Five Card Draw

Writing a blog about size acceptance, size diversity, and struggling with feelings about food, weight, and body image is like leaving your house to mail a letter and finding yourself taking unexpected detours along the way. Eventually the letter gets mailed but what could have been a five-minute walk around the block frequently turns in to a three-hour tour.

Baby with a magnifying glass up to his or her face
A Close Examination

It is not much different from the circuitous route taken when working with people who hate their bodies or are struggling with eating. It is not an endeavor for the faint of heart. Along the way, the terrain winds, steepens, levels out, and then sometimes plummets before another uphill climb. The journey of changing attitudes, beliefs, behaviors, and finding self-acceptance sometimes leads us into places that we would rather not remember. And sometimes the process of waging peace with our bodies and our selves requires close examination of the hopes, dreams, and attachments we associate with how we look and how much we weigh. These are not easy to give up and there is no magical transformation. But one thing I know from my clinical and personal experiences with this trek is that it’s an easier road if you are traveling with others and incorporating humor and forgiveness along the way.

Forgiveness is vital. When we are born we are dealt some cards.

  • One card is our genetic make-up. No choice there. It’s not our fault and it is what it is.
  • The second card is our immediate environment. No choice there either. Parents, guardians, home – all dealt to us.
  • The third card is our community. It will be years, if ever, before we are able to choose what neighborhood we are living in.
  • And the fourth card is the society and the cultural, and generational group we belong to. This also is not a choice card.

When my son first discovered the Beatles, Woodstock, and Motown, he would look at me enviously and say, “You are so lucky to have grown up in the sixties, Mom.” All of these cards are dealt to us. This is no game of Go Fish where we get to draw a card and toss it out if we don’t like it. Until we are old enough to choose to move away from our immediate environment or community, we are playing with those cards. And those cards play a huge part in how we feel about our bodies, our weight, and how we establish our relationships with food.

Four playing cards
The Cards We are Dealt

For example, my genetics predispose me to being short, my family surrounded me with messages that the worst thing you could ever be was fat, my larger community was filled with billboards for weight loss programs and fast food restaurants, and my generation worships a very narrow ideal of beauty while simultaneously placing a strong emphasis on the importance of beauty. It would have taken a miracle for me NOT to grow up hating my body and confused about my body image and self worth. There was no miracle. I did and I was.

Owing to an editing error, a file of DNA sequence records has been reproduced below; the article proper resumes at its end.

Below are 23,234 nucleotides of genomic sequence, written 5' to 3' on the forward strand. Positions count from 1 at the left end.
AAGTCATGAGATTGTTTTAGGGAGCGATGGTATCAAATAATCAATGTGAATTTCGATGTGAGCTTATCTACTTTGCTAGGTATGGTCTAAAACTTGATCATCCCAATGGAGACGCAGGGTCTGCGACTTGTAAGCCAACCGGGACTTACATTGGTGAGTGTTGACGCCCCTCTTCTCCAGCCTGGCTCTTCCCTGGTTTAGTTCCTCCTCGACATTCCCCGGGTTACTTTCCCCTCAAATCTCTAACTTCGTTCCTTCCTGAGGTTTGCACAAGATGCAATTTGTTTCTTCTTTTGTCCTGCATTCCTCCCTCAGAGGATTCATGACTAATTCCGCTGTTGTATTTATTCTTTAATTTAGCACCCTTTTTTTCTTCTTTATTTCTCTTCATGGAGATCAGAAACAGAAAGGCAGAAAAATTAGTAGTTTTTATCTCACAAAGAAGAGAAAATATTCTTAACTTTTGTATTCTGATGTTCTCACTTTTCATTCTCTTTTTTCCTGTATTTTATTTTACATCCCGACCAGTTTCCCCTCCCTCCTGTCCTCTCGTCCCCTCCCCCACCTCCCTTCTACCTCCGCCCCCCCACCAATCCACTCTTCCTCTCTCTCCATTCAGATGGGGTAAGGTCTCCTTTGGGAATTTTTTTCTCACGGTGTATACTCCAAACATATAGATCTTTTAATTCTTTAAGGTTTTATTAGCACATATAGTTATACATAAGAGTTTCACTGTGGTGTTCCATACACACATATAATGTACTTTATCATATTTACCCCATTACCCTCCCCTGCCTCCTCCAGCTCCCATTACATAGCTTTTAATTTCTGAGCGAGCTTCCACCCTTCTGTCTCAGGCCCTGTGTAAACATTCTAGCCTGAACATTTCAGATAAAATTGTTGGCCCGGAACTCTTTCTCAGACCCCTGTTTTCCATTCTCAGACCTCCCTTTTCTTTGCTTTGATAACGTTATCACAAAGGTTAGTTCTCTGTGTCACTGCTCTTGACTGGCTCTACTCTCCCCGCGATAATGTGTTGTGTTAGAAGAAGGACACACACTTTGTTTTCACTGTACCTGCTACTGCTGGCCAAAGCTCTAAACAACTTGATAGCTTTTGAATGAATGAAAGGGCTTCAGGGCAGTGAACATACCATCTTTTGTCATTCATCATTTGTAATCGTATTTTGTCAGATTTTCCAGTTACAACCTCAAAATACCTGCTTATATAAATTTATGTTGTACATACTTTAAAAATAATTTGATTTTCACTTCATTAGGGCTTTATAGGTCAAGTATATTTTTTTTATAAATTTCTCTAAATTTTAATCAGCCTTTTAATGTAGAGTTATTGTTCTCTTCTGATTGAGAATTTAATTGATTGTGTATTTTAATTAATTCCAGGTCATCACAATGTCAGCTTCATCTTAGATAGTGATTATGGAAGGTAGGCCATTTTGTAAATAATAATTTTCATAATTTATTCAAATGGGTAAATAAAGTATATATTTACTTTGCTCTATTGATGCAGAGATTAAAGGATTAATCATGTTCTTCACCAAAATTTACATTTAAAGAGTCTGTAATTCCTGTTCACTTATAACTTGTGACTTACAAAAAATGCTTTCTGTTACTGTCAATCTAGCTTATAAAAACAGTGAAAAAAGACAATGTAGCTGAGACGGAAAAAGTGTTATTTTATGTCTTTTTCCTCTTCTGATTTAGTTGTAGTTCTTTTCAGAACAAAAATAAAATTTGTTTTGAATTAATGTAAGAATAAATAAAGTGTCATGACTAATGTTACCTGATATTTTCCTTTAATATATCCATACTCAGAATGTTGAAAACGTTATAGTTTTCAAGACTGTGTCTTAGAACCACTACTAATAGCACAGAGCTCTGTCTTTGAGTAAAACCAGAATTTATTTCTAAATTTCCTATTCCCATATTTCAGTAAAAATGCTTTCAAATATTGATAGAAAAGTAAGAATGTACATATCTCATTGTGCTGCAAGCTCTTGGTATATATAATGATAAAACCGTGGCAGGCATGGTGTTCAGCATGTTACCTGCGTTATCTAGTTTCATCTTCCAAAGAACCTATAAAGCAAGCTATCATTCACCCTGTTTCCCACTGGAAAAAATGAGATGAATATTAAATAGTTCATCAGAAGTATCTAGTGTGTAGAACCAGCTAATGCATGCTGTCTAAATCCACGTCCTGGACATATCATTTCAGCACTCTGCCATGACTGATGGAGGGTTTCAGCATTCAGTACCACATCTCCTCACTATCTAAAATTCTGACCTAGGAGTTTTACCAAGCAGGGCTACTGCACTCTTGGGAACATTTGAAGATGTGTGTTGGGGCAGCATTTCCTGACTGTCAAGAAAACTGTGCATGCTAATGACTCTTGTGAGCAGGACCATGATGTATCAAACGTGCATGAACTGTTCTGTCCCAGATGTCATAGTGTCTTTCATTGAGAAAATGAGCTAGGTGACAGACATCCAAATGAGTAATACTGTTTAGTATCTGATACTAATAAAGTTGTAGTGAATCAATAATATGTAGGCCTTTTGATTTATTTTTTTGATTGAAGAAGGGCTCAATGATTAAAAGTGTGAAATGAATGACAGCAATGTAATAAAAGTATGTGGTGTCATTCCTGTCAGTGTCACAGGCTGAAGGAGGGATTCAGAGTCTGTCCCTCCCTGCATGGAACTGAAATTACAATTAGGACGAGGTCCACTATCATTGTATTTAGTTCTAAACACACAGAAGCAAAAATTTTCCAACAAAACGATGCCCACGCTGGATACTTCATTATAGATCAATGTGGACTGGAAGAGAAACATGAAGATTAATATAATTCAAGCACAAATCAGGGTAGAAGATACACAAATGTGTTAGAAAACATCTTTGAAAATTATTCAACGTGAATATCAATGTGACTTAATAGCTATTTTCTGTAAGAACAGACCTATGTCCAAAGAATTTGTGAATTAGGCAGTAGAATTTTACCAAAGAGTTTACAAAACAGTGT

But there is a fifth card. It is the wild card. It is the choice card. It is the free space on the bingo card. This is the card that allows us to make decisions about how we are going to feel about ourselves and our bodies despite what our genes, family, community or cultural media messages are telling us. That is where the forgiveness comes in. How can you blame yourself when it wasn’t your fault?

Playing this fifth card takes courage. Most of us are hearing our inner voices and people around us telling us to “hold” and not up the ante by playing our choice card. After all, it’s easier if we just play along with the cards we were dealt or fold rather than gamble on forging a new direction or attitude. But the risk is worth it. At least it was for me. The leveling out of the ups and downs that came at the end of a long challenging road of searching for self acceptance has paid off with a jackpot of peace of mind and a healthier, happier sense of self. One that is NOT intrinsically connected to a number on a scale.

Fake slot machine with three hearts in the window, a handle reading "Big Winner," and Jackpot at the bottom
Jackpot of Love!

Remember February is Eating Disorders Awareness Month! Spread the word and help increase awareness!

‘Til Next Time,

Dr. Deah

By Dr. Deah Schwartz

Dr. Deah Schwartz, clinician, educator, and author specializes in Expressive Arts Therapies, Eating Disorders and Body Image. Deah is the Co Author of the NAAFA award winning Off-Broadway Play, Leftovers, and its companion DVD/Workbook Set. An outspoken “New Yawker,” Deah believes that it is everyone’s responsibility to point out and eliminate size discrimination even when it means battling the mainstream media, and even worse, family members! To find out more about Dr. Deah’s work or to book a session visit her website at

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